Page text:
Poorer Outcome in Favorable-Histology Wilms Tumor Associated With Chromosome 1q Gain Reported in U.S. Study


Key Points

  • Chromosome 1q gain was associated with poorer event-free survival among all patients with favorable-histology Wilms tumor and across disease stages.
  • Chromosome 1q gain was associated with poorer overall survival among all patients and in stages I and IV disease.

The Children’s Oncology Group found that chromosome 1q gain is associated with poorer event-free and overall survival in patients with favorable-histology Wilms tumor. Gratias et al reported these findings in the Journal of Clinical Oncology.

Study Details

The study involved analysis of unilateral favorable-histology Wilms tumors from 1,114 patients in National Wilms Tumor Study-5 with previously determined information on 1p and 16q microsatellite marker status and that proved informative for 1q gain, 1p loss, and 16q loss using multiplex ligation–dependent probe amplification.

Event-Free and Overall Survival

In the entire cohort, 8-year event-free survival was 86%, including 77% among 317 patients (28%) with tumors with 1q gain vs 90% among those lacking 1q gain (P < .001); 8-year overall survival was 88% vs 96% (P < .001). The presence of 1q gain was associated with poorer event-free survival in stage I (85% vs 95%, P = .0052), stage II (81% vs 87%, P = .0775), stage III (79% vs 89%, P = .01), and stage IV disease (64% vs 91%, P = .001) and with significantly poorer overall survival in stage I (90% vs 98%, P = .0015) and stage IV disease (74% vs 92%, P = .011).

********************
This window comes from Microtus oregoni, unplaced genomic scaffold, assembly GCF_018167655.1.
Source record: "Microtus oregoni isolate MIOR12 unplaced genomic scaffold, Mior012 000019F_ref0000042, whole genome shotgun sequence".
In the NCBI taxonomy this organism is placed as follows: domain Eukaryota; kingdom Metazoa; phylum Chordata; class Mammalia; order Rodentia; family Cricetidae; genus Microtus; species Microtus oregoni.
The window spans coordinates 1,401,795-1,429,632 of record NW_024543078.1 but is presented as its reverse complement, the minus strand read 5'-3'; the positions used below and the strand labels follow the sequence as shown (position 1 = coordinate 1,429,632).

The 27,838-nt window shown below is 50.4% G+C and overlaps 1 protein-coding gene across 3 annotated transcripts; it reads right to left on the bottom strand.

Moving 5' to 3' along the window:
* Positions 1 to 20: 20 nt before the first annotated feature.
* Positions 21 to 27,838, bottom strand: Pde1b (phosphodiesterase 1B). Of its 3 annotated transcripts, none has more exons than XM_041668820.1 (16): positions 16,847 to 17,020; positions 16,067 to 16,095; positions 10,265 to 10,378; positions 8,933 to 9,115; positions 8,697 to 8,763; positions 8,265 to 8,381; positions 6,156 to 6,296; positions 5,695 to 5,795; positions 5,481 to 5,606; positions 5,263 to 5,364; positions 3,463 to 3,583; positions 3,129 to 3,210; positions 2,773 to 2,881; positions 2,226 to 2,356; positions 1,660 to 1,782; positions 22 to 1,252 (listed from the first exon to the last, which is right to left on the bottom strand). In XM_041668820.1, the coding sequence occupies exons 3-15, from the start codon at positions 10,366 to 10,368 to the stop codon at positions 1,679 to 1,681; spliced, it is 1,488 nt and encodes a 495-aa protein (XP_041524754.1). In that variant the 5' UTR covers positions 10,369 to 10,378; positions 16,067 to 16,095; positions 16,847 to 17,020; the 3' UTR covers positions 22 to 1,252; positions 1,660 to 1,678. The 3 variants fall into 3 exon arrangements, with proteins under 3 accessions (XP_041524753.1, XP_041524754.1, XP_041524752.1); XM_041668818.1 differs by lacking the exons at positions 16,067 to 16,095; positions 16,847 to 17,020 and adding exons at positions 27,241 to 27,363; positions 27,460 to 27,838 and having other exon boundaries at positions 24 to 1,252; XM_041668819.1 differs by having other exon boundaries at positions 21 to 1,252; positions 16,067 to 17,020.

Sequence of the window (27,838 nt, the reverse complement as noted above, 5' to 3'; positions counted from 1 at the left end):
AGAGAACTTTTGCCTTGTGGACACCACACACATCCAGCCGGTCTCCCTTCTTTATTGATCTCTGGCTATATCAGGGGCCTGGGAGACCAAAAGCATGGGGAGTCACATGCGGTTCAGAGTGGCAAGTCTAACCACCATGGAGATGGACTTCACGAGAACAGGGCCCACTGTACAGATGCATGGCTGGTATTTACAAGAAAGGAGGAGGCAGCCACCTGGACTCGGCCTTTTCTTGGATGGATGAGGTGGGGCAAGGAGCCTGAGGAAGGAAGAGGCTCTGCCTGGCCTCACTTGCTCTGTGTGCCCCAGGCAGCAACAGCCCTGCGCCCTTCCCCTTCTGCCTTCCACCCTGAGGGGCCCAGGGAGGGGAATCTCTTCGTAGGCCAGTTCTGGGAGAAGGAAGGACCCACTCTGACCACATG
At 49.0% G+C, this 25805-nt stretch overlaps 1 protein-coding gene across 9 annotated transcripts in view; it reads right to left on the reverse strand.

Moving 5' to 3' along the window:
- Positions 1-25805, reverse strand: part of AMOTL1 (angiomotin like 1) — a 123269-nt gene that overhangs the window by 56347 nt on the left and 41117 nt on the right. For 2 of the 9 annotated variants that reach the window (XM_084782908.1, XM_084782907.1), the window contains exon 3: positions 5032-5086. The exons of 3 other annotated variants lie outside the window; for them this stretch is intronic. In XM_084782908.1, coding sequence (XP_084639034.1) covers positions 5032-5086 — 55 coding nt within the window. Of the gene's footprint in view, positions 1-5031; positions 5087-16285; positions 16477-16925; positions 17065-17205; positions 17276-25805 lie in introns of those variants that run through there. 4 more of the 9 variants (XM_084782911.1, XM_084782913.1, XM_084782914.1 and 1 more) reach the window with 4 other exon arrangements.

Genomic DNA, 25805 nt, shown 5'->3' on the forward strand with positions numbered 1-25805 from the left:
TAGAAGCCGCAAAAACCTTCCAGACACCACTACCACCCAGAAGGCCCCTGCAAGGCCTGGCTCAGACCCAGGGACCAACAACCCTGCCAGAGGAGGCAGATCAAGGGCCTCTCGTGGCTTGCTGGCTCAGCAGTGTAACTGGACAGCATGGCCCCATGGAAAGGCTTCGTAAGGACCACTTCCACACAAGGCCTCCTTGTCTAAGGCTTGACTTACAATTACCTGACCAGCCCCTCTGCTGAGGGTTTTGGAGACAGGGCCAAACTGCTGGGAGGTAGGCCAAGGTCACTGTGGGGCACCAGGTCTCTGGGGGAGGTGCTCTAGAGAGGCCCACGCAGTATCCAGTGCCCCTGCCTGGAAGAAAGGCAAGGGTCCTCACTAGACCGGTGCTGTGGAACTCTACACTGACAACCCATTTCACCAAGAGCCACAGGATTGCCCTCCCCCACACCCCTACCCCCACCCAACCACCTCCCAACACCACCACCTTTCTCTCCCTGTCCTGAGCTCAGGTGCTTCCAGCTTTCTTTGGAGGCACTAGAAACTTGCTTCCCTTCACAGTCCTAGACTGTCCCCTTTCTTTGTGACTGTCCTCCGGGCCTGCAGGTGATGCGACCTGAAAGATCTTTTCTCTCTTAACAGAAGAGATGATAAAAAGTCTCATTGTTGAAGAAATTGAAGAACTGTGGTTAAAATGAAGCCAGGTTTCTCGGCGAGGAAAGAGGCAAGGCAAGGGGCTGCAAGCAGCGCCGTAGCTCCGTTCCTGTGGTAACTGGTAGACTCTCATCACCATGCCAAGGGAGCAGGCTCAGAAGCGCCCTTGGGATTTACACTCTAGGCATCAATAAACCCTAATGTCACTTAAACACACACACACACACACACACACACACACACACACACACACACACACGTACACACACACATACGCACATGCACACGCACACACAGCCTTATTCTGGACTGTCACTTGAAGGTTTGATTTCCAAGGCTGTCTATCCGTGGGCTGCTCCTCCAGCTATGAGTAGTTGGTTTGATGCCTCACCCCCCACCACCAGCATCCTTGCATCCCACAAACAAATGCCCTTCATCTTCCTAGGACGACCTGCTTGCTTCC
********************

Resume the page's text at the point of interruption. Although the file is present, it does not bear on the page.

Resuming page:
On multivariate analysis, 1q gain was associated with an increased relative risk of relapse of 2.4 (P < .001); 1p loss was associated with an increased risk on univariate but not multivariate analysis.

The investigators concluded: “Gain of 1q is associated with inferior survival in unilateral [favorable-histology Wilms tumors] and may be used to guide risk stratification in future studies.”

The study was supported by grants from the National Institutes of Health.

Elizabeth J. Perlman, MD, of Ann & Robert H. Lurie Children’s Hospital of Chicago, Northwestern University, is the corresponding author of the Journal of Clinical Oncology article.

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